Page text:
The early 11th century was also a period of relative rapprochement between the Byzantine authorities and the Non-Chalcedonians (Syrian and Armenian) who lived in the Empire's newly-reconquered eastern territories. Thus, although it is unlikely that a non-Chalcedonian monk would be given a cell at Hagia Sophia at that period, it would have been a natural time to recall the imperial patronage of fifth and sixth centuries, especially when writing the life of a saint who had lived then. For more on this period, see Gilbert Dagron's article "Minorités ethniques et religieuses dans l'Orient byzantin à la fin du Xe et au XIe siècles : l'immigration syrienne," TM 6 (1976): 177-216, reprinted in Dagron's Variorum volume entitled _La Romanité chrétienne en Orient_ (1984).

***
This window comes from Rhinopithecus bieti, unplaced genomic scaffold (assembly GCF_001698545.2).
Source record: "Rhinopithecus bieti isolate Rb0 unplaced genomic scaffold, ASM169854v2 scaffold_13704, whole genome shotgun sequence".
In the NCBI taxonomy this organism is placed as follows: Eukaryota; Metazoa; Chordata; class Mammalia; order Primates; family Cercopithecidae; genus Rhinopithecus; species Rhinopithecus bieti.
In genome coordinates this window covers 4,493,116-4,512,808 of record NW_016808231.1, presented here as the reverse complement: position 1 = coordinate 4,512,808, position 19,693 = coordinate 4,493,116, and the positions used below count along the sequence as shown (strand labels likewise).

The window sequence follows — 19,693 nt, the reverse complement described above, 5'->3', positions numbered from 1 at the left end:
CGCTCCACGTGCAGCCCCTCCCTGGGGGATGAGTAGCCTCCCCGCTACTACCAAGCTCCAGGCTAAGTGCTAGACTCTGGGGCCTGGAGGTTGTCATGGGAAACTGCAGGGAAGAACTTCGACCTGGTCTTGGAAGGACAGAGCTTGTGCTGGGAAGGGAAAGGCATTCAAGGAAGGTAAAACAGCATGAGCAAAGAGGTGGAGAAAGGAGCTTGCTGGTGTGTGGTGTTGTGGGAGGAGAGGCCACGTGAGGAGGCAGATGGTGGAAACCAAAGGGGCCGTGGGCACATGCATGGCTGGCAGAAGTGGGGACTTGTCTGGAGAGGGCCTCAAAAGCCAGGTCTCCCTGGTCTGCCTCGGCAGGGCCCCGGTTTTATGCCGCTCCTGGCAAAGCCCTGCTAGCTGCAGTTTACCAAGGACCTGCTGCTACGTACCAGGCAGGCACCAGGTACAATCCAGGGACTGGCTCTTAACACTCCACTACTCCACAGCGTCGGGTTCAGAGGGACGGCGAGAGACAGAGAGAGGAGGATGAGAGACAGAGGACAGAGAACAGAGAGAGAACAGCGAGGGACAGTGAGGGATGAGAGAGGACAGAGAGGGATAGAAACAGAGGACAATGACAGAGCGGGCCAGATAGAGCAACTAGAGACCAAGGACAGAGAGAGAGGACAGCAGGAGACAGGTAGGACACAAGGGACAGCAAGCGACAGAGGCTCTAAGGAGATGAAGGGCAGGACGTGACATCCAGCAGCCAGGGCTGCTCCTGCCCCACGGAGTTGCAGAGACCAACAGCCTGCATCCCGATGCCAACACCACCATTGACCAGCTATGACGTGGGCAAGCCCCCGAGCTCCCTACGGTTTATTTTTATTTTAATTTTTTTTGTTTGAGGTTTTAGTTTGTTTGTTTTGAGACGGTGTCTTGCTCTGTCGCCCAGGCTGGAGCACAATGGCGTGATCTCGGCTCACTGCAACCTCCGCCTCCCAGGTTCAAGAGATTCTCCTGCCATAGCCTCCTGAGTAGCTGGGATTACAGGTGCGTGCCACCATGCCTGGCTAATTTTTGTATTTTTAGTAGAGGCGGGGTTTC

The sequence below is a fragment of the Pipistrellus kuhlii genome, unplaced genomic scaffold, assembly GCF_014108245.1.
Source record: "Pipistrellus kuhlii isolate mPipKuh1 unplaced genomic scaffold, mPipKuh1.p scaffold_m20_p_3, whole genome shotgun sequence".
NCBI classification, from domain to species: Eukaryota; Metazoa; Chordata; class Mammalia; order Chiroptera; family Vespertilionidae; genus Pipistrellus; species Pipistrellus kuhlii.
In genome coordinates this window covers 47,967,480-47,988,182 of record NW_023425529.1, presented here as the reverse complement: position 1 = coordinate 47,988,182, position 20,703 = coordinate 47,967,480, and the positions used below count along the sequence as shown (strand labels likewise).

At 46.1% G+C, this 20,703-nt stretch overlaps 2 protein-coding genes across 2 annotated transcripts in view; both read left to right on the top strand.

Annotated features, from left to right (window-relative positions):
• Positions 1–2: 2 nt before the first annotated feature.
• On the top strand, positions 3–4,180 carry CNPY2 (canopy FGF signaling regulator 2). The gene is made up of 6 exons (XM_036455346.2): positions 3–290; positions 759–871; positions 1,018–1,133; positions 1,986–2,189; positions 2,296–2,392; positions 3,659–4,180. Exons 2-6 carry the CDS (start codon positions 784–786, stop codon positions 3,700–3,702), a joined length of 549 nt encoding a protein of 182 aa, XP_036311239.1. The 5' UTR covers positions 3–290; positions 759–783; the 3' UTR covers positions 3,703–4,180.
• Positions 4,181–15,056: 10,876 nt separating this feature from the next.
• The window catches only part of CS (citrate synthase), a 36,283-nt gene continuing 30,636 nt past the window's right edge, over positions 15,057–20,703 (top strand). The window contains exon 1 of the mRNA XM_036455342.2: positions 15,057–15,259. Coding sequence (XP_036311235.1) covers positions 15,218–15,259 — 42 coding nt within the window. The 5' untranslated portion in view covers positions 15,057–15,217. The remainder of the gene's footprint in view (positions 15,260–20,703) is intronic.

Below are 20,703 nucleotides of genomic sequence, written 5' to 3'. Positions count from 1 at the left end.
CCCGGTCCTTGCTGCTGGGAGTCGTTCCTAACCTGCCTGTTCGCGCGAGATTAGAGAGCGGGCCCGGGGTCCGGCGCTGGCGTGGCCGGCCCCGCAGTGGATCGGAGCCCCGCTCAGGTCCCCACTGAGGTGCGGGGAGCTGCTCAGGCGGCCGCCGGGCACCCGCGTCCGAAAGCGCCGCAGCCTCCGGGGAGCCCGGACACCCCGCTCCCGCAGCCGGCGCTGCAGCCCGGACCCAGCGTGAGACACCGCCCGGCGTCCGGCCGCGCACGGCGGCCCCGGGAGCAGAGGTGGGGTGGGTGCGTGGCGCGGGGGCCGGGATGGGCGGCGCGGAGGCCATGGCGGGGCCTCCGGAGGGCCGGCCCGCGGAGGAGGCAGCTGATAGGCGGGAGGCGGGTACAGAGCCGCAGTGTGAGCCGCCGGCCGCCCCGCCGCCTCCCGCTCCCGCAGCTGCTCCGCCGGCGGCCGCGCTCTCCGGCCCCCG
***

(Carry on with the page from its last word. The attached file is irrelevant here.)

cheers,
                    Nick

                    --- In hugoye-list@yahoogroups.com, reyhan durmaz <d_reyhan@...> wrote:
                    >
                    > Dear Istvan, Ross, Thomas and Nick,
                    > Thank you for your very helpful responses. Surprisingly Aho even allegedly was given a cell by his 'cathedral church' and he spent a few years there. Also, i should correct my big mistake of placing him in the Awgen Cycle, for he apparently was not (Thank you once more, Adam).
                    > best wishes,reyhan
                    >